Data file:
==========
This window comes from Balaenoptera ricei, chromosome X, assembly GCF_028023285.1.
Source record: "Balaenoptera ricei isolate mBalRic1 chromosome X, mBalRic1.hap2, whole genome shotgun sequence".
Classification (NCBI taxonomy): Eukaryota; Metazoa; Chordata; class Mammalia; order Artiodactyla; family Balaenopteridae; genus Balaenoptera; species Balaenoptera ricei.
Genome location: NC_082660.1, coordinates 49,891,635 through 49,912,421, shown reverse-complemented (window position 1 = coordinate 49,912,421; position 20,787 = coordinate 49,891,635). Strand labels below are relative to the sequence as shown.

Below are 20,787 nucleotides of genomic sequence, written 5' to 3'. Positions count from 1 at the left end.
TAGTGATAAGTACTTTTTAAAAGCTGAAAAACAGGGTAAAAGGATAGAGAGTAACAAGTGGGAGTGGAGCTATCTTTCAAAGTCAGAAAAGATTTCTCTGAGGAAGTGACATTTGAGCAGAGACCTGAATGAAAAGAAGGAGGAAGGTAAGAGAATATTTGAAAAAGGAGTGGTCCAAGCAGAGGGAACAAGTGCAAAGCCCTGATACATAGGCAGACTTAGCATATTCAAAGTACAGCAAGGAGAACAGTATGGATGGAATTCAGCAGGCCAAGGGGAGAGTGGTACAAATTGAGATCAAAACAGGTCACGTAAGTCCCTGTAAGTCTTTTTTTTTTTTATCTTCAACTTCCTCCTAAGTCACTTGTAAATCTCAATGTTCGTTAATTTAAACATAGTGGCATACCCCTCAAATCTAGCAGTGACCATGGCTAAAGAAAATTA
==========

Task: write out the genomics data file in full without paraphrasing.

This window comes from Balaenoptera ricei, chromosome X, assembly GCF_028023285.1.
Source record: "Balaenoptera ricei isolate mBalRic1 chromosome X, mBalRic1.hap2, whole genome shotgun sequence".
Classification (NCBI taxonomy): Eukaryota; Metazoa; Chordata; class Mammalia; order Artiodactyla; family Balaenopteridae; genus Balaenoptera; species Balaenoptera ricei.
Genome location: NC_082660.1, coordinates 49,891,635 through 49,912,421, shown reverse-complemented (window position 1 = coordinate 49,912,421; position 20,787 = coordinate 49,891,635). Strand labels below are relative to the sequence as shown.

Below are 20,787 nucleotides of genomic sequence, written 5' to 3'. Positions count from 1 at the left end.
TAGTGATAAGTACTTTTTAAAAGCTGAAAAACAGGGTAAAAGGATAGAGAGTAACAAGTGGGAGTGGAGCTATCTTTCAAAGTCAGAAAAGATTTCTCTGAGGAAGTGACATTTGAGCAGAGACCTGAATGAAAAGAAGGAGGAAGGTAAGAGAATATTTGAAAAAGGAGTGGTCCAAGCAGAGGGAACAAGTGCAAAGCCCTGATACATAGGCAGACTTAGCATATTCAAAGTACAGCAAGGAGAACAGTATGGATGGAATTCAGCAGGCCAAGGGGAGAGTGGTACAAATTGAGATCAAAACAGGTCACGTAAGTCCCTGTAAGTCTTTTTTTTTTTTATCTTCAACTTCCTCCTAAGTCACTTGTAAATCTCAATGTTCGTTAATTTAAACATAGTGGCATACCCCTCAAATCTAGCAGTGACCATGGCTAAAGAAAATTA